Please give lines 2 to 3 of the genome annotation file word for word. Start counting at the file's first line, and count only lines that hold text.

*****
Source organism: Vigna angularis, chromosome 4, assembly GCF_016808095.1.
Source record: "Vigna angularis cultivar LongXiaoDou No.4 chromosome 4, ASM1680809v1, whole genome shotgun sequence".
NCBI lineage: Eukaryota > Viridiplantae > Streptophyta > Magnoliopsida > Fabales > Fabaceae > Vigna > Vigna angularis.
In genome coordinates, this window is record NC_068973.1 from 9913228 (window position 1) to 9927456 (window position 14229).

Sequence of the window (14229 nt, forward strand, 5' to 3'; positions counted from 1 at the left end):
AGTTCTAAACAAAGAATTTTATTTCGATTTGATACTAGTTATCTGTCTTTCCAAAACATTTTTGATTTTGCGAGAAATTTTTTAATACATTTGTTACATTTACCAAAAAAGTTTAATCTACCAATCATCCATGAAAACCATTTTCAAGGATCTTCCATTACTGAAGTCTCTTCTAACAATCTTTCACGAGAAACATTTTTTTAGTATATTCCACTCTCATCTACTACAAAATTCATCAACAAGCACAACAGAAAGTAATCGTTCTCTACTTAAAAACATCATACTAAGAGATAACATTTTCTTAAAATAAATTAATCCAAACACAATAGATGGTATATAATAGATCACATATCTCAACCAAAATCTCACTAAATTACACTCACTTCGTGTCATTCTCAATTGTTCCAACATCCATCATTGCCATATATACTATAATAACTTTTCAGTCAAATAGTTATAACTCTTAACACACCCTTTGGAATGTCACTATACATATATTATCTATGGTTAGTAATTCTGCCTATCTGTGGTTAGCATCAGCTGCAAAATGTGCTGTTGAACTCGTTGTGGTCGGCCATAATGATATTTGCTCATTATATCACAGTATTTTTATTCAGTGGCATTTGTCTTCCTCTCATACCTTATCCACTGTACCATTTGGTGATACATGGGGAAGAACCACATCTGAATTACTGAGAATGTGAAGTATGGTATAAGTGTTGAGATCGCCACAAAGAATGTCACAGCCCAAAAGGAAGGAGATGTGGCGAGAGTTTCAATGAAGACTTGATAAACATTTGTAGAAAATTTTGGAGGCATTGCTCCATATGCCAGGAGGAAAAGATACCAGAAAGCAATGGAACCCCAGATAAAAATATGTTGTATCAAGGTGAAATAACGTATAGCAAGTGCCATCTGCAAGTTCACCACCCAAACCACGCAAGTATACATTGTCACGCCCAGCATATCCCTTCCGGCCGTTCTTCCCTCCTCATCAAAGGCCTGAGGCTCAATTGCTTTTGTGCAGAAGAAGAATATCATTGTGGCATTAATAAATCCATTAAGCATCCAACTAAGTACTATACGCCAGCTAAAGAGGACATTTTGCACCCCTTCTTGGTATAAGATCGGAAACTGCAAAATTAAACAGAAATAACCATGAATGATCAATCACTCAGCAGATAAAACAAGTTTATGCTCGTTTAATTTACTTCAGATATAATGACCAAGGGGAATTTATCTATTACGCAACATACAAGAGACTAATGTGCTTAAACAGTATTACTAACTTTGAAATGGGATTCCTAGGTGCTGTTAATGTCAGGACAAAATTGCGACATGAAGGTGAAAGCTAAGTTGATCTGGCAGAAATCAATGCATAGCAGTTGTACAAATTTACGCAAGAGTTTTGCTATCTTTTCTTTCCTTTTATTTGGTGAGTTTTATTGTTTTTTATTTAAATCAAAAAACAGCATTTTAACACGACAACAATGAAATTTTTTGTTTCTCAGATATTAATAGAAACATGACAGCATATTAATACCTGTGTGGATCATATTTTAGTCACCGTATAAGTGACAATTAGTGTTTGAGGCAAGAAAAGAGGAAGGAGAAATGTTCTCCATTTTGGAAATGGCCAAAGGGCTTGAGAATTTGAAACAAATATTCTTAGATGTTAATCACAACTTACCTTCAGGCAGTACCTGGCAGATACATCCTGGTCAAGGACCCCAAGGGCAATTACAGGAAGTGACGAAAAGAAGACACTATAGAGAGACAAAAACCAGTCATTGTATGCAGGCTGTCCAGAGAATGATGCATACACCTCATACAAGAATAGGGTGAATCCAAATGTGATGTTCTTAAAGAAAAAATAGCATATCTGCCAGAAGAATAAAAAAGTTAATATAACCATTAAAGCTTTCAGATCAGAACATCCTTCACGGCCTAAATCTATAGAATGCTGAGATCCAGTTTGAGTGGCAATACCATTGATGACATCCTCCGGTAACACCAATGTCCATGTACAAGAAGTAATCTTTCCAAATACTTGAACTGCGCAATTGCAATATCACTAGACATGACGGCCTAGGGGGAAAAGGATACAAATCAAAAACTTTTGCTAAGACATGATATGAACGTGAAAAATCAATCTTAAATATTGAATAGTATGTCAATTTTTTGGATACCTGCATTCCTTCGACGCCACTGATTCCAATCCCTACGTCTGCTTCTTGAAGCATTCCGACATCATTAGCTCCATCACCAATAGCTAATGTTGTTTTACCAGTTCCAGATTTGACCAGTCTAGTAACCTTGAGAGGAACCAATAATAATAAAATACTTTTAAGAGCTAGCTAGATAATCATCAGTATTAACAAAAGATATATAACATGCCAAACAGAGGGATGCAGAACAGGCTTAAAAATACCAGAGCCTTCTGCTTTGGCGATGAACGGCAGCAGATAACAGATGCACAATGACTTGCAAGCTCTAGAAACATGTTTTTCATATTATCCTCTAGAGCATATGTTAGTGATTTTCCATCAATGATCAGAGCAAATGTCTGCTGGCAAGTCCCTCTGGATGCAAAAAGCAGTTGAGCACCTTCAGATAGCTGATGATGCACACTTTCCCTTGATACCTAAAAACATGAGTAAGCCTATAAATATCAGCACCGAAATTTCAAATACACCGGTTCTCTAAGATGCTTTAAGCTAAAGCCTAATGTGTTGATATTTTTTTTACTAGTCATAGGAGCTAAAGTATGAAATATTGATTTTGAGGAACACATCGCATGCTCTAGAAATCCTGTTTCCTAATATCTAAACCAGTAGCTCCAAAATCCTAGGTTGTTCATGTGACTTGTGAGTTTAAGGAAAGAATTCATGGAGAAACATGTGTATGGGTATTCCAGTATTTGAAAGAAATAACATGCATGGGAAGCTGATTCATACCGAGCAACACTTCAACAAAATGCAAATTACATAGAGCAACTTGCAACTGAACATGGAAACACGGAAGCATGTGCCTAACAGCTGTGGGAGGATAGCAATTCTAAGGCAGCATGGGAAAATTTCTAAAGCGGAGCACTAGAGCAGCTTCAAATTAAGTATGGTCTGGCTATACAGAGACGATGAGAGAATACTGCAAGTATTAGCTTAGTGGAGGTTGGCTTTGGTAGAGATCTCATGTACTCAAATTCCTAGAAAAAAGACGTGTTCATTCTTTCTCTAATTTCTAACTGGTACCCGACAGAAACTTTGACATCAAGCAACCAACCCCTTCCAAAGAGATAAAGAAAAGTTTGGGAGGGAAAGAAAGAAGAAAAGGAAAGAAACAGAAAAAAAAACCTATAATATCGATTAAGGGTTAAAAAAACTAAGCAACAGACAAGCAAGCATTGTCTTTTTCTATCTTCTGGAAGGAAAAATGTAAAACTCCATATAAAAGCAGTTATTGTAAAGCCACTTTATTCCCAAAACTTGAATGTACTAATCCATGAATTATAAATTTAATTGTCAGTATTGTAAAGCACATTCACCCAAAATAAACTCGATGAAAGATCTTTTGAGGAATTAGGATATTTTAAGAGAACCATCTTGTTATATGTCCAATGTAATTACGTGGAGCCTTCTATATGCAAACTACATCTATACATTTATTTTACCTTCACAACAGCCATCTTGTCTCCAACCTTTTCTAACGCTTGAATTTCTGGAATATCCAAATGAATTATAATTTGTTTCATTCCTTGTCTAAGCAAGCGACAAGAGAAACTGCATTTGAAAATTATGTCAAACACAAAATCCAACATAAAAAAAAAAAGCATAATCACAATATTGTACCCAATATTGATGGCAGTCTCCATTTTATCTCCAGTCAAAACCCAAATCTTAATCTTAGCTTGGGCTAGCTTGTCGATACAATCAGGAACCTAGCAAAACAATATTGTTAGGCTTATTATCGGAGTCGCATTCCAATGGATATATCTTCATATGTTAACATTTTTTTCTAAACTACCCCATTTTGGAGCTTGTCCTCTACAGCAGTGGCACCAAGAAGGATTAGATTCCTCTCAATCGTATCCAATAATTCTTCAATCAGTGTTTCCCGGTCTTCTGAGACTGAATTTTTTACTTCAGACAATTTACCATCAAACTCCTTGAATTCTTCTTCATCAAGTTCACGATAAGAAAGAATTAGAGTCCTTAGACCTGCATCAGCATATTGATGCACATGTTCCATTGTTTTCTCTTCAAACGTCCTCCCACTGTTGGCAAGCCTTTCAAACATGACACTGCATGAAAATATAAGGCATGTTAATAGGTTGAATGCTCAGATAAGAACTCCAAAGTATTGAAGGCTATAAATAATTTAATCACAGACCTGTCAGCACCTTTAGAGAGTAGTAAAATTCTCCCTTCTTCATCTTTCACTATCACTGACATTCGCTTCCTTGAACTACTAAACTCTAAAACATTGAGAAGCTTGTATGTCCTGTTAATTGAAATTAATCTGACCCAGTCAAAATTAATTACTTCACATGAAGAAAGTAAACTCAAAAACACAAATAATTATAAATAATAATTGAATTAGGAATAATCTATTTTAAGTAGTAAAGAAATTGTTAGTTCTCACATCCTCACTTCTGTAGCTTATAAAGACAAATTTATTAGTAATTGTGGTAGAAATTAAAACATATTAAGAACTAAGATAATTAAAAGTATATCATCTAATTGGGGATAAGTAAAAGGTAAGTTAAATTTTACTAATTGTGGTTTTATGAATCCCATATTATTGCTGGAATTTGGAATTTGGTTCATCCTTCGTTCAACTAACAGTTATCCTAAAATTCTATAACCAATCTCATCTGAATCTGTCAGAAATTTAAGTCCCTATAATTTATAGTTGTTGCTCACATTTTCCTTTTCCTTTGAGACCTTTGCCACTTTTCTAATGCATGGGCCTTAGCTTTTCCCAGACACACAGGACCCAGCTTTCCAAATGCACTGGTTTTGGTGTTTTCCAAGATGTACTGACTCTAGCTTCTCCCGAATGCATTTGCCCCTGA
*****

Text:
Source record: "Vigna angularis cultivar LongXiaoDou No.4 chromosome 4, ASM1680809v1, whole genome shotgun sequence".
NCBI lineage: Eukaryota > Viridiplantae > Streptophyta > Magnoliopsida > Fabales > Fabaceae > Vigna > Vigna angularis.